Remote Imaging Protocol
The Remote Imaging Protocol and its associated Remote Imaging Protocol Script language, RIPscrip, is a graphics language that provides a system for sending vector graphics over low-bandwidth links, notably modems. It was originally created by Jeff Reeder, Jim Bergman, and Mark Hayton of TeleGrafix Communications in Huntington Beach, California to enhance bulletin board systems and other applications.
RIPscrip was introduced in 1992 and consisted of ASCII-text descriptions of vector-drawn graphics and images, along with facilities to create menus and clickable buttons. These were sent from the BBS instead of the more common ANSI color-coded text-mode screens, and were interpreted on the user's end by a RIP-enabled terminal program such as TeleGrafix's own RIPTerm. Lines of text appeared in one display, graphics in another. RIPscrip could not be used as the basis for a complete GUI, as it included no text editing system.
RIPscript 1.5x was a text based wrapper around the Borland Graphics Interface (BGI)[original research?]. Drawing primitives all relied on the BGI, fonts were limited to those provided by the BGI (*.CHR). RIPscrip icon (.ICN) file format was that of the BGI getImage() and putImage() functions. The choice to include the BGI flood fill function was considered by many to be a mistake, as third-party implementations of the RIPscip protocol often failed to implement Bezier curves the same way Telegrafix had, thus leading to the flood fill leaking out of the intended object and filling the entire screen. Telegrafix never published their Bezier algorithm or a complete RIPscrip specification, thus ensuring[original research?] developers wishing to implement RIPscrip were forced to purchase Telegrafix's expensive[according to whom?] developers kit, containing pre-compiled BGI wrapper DLLs[original research?].
Early versions of RIPscrip were tightly tied to the EGA 640×350 EGA standard and had a decidedly MS-DOS-like feel. Later versions provided resolution independence (after a fashion), expanded color palettes, and the ability to work over telnet for Internet access. By this time public access to the World Wide Web caused interest in bulletin board systems to rapidly decline, resulting in the eventual end of RIPscrip development and the company. Although RIPscrip 2.0 was released and 3.0 was planned, the most common version of RIPscrip in actual use was the 1.5x series.
RIPscrip is a simple page description language similar in concept to PostScript or HPGL. Graphics output is described in a series of text instructions, which have been heavily optimized in RIPscrip to be as short as possible in order to save transmission time.:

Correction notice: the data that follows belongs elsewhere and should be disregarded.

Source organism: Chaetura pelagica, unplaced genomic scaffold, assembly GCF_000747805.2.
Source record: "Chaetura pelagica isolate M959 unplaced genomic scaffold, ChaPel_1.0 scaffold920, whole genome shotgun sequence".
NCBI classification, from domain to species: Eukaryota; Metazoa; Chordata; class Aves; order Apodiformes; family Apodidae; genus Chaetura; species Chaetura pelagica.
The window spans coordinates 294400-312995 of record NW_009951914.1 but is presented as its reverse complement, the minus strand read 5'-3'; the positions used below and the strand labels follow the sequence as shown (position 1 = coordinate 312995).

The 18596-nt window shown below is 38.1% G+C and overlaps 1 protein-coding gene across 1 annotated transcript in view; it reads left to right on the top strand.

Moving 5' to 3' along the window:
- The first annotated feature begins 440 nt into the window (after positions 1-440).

A RIPscrip aware terminal watches for lines beginning with a special RIPscrip escape character and interprets the following instructions, passing along non-escaped lines to the text output screen. RIPscrip used separate text and graphics displays, one each, and although it could draw text into the graphics screen, the speed of doing so was such that it was not useful for general text output or editing. Generally, a system using RIPscrip would use the graphics screen for presenting menus, with conventional editing and input taking place in the text screen. RIPscrip would not normally be used to build a conventional GUI with multiple windows or mouse-driven text editing, for instance.
The RIPscrip escape character was the exclamation mark,
!. RIPscrip commands were always preceded by the vertical bar,
|, followed by a single-letter command. Later versions optionally inserted digits between the vertical bar and command letter, indicating what version of RIPscrip was needed to interpret that command, allowing older terminals to quickly filter out non-supported features. A common command one would find in a RIPscrip file would be to set the size and position of the text output window, typically something like
!|w00001B0M10, with the "w" command for "window", followed by a series of numbers indicating its location and size.
RIPscrip commands could be stacked together on a single line for compactness. For instance,
!|v00001B0M10|E|c02|Thello world sets up the standard graphics viewport output window with
v, erases any existing image with
E (redundant as the window was just reset), sets the color to green with
c, and then draws text with
T. More complex drawings would normally be built out of a series of stacked commands, each one representing some part of the overall drawing to be created, breaking it into logical groups.
In addition to basic graphics like lines and circles, RIPscrip also included commands for interactive objects, notably buttons. The
U command drew a button into the display at a specified location with and optional icon, hot key, and label. When the button was pressed with the mouse or hot key, the last parameter, the host command string, was sent back to the server. In this way the RIPscrip author could produce graphical menus for commands in the system, perhaps one that lists all the available forums by sending the text "FPA" for "forums, public, all". These strings would be different for every host software, and also tend to be somewhat different from system to system.
- Clawson, Pat (1995-01-24). "TeleGrafix Ships First RIPscrip 2.0 Online Multimedia Software" (Press release). TeleGrafix Communications. Retrieved 2011-02-09.
- BBS Documentary Library's page on RIP including sample artwork, specifications and whitepapers.
- RIP graphics article with sample RIP and ANSI graphics, plus a RIP viewer which can run in a command window on Win2K and WinXP: Wayne Thomas' 1994 FreeView 1.1 (freeware).
- PabloDraw, multi-user RIPscrip viewer and editor for Windows, OS X and Linux